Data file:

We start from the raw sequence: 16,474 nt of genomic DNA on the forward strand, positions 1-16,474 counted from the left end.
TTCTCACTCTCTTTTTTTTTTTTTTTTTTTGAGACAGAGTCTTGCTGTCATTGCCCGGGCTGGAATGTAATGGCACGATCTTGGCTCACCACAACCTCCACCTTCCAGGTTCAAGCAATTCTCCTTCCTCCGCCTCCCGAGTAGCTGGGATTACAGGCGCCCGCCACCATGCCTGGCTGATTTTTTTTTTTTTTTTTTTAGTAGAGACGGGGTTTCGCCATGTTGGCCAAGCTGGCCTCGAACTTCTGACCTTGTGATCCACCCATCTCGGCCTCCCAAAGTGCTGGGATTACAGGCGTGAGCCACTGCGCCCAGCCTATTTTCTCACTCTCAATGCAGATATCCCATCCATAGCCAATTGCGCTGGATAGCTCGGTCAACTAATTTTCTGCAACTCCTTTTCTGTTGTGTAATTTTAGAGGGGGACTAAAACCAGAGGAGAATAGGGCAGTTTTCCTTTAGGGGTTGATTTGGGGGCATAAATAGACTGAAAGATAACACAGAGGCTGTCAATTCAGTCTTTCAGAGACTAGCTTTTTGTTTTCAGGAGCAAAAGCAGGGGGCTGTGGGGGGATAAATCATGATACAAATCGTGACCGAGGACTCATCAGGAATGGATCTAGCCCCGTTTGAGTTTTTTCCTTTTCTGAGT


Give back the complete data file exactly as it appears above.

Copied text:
We start from the raw sequence: 16,474 nt of genomic DNA on the forward strand, positions 1-16,474 counted from the left end.
TTCTCACTCTCTTTTTTTTTTTTTTTTTTTGAGACAGAGTCTTGCTGTCATTGCCCGGGCTGGAATGTAATGGCACGATCTTGGCTCACCACAACCTCCACCTTCCAGGTTCAAGCAATTCTCCTTCCTCCGCCTCCCGAGTAGCTGGGATTACAGGCGCCCGCCACCATGCCTGGCTGATTTTTTTTTTTTTTTTTTTAGTAGAGACGGGGTTTCGCCATGTTGGCCAAGCTGGCCTCGAACTTCTGACCTTGTGATCCACCCATCTCGGCCTCCCAAAGTGCTGGGATTACAGGCGTGAGCCACTGCGCCCAGCCTATTTTCTCACTCTCAATGCAGATATCCCATCCATAGCCAATTGCGCTGGATAGCTCGGTCAACTAATTTTCTGCAACTCCTTTTCTGTTGTGTAATTTTAGAGGGGGACTAAAACCAGAGGAGAATAGGGCAGTTTTCCTTTAGGGGTTGATTTGGGGGCATAAATAGACTGAAAGATAACACAGAGGCTGTCAATTCAGTCTTTCAGAGACTAGCTTTTTGTTTTCAGGAGCAAAAGCAGGGGGCTGTGGGGGGATAAATCATGATACAAATCGTGACCGAGGACTCATCAGGAATGGATCTAGCCCCGTTTGAGTTTTTTCCTTTTCTGAGT